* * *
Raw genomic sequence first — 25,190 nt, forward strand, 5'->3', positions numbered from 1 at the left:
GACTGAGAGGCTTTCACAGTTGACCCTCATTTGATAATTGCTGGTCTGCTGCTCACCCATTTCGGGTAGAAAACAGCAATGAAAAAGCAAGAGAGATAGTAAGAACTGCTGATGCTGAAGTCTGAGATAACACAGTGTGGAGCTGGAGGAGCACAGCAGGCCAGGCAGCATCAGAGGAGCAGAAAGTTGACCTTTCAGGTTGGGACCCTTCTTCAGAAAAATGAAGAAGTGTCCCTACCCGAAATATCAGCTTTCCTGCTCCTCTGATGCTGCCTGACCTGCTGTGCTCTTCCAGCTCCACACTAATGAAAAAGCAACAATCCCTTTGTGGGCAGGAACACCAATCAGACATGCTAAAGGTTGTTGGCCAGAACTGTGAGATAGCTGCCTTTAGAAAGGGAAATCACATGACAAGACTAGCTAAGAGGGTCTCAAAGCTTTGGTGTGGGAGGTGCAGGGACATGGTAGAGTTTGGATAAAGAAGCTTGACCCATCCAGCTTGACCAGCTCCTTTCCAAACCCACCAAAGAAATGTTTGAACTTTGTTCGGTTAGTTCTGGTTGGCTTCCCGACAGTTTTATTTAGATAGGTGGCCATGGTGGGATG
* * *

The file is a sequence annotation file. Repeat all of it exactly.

Raw genomic sequence first — 25,190 nt, forward strand, 5'->3', positions numbered from 1 at the left:
GACTGAGAGGCTTTCACAGTTGACCCTCATTTGATAATTGCTGGTCTGCTGCTCACCCATTTCGGGTAGAAAACAGCAATGAAAAAGCAAGAGAGATAGTAAGAACTGCTGATGCTGAAGTCTGAGATAACACAGTGTGGAGCTGGAGGAGCACAGCAGGCCAGGCAGCATCAGAGGAGCAGAAAGTTGACCTTTCAGGTTGGGACCCTTCTTCAGAAAAATGAAGAAGTGTCCCTACCCGAAATATCAGCTTTCCTGCTCCTCTGATGCTGCCTGACCTGCTGTGCTCTTCCAGCTCCACACTAATGAAAAAGCAACAATCCCTTTGTGGGCAGGAACACCAATCAGACATGCTAAAGGTTGTTGGCCAGAACTGTGAGATAGCTGCCTTTAGAAAGGGAAATCACATGACAAGACTAGCTAAGAGGGTCTCAAAGCTTTGGTGTGGGAGGTGCAGGGACATGGTAGAGTTTGGATAAAGAAGCTTGACCCATCCAGCTTGACCAGCTCCTTTCCAAACCCACCAAAGAAATGTTTGAACTTTGTTCGGTTAGTTCTGGTTGGCTTCCCGACAGTTTTATTTAGATAGGTGGCCATGGTGGGATG